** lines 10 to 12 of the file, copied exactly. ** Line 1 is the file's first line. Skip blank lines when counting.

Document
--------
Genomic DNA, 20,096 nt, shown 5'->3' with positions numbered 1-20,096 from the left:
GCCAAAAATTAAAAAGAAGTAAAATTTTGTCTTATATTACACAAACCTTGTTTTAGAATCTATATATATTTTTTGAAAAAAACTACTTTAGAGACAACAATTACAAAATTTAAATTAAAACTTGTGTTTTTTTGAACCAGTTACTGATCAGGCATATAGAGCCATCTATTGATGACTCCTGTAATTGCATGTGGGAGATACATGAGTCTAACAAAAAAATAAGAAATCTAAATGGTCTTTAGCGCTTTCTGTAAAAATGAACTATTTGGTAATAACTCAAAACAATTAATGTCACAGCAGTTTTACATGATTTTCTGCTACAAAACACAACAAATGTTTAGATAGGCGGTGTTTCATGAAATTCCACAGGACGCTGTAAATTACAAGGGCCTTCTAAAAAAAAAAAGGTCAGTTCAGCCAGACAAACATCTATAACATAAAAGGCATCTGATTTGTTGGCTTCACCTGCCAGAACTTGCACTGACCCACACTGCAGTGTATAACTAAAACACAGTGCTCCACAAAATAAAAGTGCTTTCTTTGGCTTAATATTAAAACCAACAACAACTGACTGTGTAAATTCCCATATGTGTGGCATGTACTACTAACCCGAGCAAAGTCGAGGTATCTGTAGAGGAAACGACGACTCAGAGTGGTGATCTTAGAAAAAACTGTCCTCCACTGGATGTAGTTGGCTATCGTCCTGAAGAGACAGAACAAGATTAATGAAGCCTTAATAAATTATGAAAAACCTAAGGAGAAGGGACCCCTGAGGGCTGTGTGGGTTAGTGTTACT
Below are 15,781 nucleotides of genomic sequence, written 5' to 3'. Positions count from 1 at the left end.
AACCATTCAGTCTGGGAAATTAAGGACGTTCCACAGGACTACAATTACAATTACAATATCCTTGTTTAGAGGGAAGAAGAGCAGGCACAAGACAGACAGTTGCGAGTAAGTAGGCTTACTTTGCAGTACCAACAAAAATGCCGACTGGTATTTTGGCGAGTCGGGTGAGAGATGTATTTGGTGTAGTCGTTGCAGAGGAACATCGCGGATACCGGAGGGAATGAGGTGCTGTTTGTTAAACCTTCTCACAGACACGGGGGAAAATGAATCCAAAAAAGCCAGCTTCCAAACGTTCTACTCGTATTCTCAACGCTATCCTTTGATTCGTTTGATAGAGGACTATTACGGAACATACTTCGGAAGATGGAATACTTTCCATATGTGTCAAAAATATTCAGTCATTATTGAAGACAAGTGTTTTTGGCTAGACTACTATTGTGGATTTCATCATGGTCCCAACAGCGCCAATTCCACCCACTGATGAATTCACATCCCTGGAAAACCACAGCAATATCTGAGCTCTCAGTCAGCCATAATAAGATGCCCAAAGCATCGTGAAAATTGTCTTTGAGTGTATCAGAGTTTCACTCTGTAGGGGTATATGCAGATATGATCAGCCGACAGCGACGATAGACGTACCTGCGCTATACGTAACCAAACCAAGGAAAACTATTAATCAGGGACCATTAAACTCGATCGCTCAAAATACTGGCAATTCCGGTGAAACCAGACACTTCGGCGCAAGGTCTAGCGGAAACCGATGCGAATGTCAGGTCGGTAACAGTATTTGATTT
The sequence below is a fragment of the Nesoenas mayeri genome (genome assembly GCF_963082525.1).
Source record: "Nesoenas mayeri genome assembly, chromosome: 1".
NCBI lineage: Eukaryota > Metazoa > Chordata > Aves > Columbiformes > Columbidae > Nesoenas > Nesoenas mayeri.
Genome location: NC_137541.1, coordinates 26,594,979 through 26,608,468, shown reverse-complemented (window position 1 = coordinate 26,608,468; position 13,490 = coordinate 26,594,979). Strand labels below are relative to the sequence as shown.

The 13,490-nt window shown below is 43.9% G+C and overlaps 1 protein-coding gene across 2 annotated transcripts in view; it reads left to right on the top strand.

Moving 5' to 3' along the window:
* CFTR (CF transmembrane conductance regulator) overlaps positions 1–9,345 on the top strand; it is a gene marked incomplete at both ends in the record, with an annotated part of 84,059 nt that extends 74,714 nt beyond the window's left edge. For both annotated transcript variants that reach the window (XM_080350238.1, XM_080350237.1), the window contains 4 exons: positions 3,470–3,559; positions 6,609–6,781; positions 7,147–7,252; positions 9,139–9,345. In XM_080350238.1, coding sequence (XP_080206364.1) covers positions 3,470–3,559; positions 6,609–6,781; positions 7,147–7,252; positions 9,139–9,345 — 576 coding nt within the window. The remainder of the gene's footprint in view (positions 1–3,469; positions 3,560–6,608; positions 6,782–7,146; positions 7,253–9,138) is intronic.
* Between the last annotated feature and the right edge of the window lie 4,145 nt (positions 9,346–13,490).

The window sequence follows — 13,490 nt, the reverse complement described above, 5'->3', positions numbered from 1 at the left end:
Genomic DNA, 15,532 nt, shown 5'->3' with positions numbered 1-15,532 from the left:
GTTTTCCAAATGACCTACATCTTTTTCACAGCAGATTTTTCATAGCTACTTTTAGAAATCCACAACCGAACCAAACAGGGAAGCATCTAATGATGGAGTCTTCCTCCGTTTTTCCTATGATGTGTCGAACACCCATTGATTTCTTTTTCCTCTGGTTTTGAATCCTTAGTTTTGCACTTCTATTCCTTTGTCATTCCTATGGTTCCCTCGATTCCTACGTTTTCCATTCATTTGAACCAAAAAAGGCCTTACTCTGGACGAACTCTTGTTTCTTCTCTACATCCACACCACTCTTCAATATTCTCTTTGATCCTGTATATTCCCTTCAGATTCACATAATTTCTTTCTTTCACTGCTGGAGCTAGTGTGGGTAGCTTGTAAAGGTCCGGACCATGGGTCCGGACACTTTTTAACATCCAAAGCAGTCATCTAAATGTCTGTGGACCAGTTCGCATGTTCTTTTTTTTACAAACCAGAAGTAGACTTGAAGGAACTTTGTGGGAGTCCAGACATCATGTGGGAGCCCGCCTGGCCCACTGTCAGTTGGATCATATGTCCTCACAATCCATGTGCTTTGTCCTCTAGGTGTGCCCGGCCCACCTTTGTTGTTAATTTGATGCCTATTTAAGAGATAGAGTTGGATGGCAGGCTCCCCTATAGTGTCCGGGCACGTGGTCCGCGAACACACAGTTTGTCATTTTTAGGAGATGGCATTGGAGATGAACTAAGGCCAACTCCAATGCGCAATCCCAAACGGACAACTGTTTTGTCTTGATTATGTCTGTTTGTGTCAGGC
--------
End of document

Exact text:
Moving 5' to 3' along the window:
* CFTR (CF transmembrane conductance regulator) overlaps positions 1–9,345 on the top strand; it is a gene marked incomplete at both ends in the record, with an annotated part of 84,059 nt that extends 74,714 nt beyond the window's left edge. For both annotated transcript variants that reach the window (XM_080350238.1, XM_080350237.1), the window contains 4 exons: positions 3,470–3,559; positions 6,609–6,781; positions 7,147–7,252; positions 9,139–9,345. In XM_080350238.1, coding sequence (XP_080206364.1) covers positions 3,470–3,559; positions 6,609–6,781; positions 7,147–7,252; positions 9,139–9,345 — 576 coding nt within the window. The remainder of the gene's footprint in view (positions 1–3,469; positions 3,560–6,608; positions 6,782–7,146; positions 7,253–9,138) is intronic.
* Between the last annotated feature and the right edge of the window lie 4,145 nt (positions 9,346–13,490).